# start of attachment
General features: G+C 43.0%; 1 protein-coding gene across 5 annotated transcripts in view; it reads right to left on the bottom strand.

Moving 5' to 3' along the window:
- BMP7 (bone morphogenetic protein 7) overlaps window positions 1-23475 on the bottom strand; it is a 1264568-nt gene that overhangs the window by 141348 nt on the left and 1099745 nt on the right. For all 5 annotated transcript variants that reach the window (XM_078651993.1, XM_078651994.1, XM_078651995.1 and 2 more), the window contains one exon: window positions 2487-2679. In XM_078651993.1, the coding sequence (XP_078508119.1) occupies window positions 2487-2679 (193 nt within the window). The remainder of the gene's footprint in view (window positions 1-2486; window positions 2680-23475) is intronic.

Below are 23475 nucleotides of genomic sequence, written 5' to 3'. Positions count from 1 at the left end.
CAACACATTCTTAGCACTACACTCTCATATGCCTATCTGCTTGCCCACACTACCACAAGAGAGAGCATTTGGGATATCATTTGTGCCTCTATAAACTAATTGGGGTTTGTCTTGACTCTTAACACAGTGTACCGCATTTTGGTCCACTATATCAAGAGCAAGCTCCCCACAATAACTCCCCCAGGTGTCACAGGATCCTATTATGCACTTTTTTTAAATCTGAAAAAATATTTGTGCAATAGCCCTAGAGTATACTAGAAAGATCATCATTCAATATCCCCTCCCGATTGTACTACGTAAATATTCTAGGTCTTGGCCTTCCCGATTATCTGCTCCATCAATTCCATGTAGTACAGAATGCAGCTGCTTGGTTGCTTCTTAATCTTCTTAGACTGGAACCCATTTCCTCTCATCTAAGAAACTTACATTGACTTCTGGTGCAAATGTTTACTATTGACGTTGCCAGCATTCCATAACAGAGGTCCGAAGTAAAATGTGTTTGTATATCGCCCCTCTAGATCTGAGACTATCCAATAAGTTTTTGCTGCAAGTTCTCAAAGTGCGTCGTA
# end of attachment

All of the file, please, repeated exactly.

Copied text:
General features: G+C 43.0%; 1 protein-coding gene across 5 annotated transcripts in view; it reads right to left on the bottom strand.

Moving 5' to 3' along the window:
- BMP7 (bone morphogenetic protein 7) overlaps window positions 1-23475 on the bottom strand; it is a 1264568-nt gene that overhangs the window by 141348 nt on the left and 1099745 nt on the right. For all 5 annotated transcript variants that reach the window (XM_078651993.1, XM_078651994.1, XM_078651995.1 and 2 more), the window contains one exon: window positions 2487-2679. In XM_078651993.1, the coding sequence (XP_078508119.1) occupies window positions 2487-2679 (193 nt within the window). The remainder of the gene's footprint in view (window positions 1-2486; window positions 2680-23475) is intronic.

Below are 23475 nucleotides of genomic sequence, written 5' to 3'. Positions count from 1 at the left end.
CAACACATTCTTAGCACTACACTCTCATATGCCTATCTGCTTGCCCACACTACCACAAGAGAGAGCATTTGGGATATCATTTGTGCCTCTATAAACTAATTGGGGTTTGTCTTGACTCTTAACACAGTGTACCGCATTTTGGTCCACTATATCAAGAGCAAGCTCCCCACAATAACTCCCCCAGGTGTCACAGGATCCTATTATGCACTTTTTTTAAATCTGAAAAAATATTTGTGCAATAGCCCTAGAGTATACTAGAAAGATCATCATTCAATATCCCCTCCCGATTGTACTACGTAAATATTCTAGGTCTTGGCCTTCCCGATTATCTGCTCCATCAATTCCATGTAGTACAGAATGCAGCTGCTTGGTTGCTTCTTAATCTTCTTAGACTGGAACCCATTTCCTCTCATCTAAGAAACTTACATTGACTTCTGGTGCAAATGTTTACTATTGACGTTGCCAGCATTCCATAACAGAGGTCCGAAGTAAAATGTGTTTGTATATCGCCCCTCTAGATCTGAGACTATCCAATAAGTTTTTGCTGCAAGTTCTCAAAGTGCGTCGTA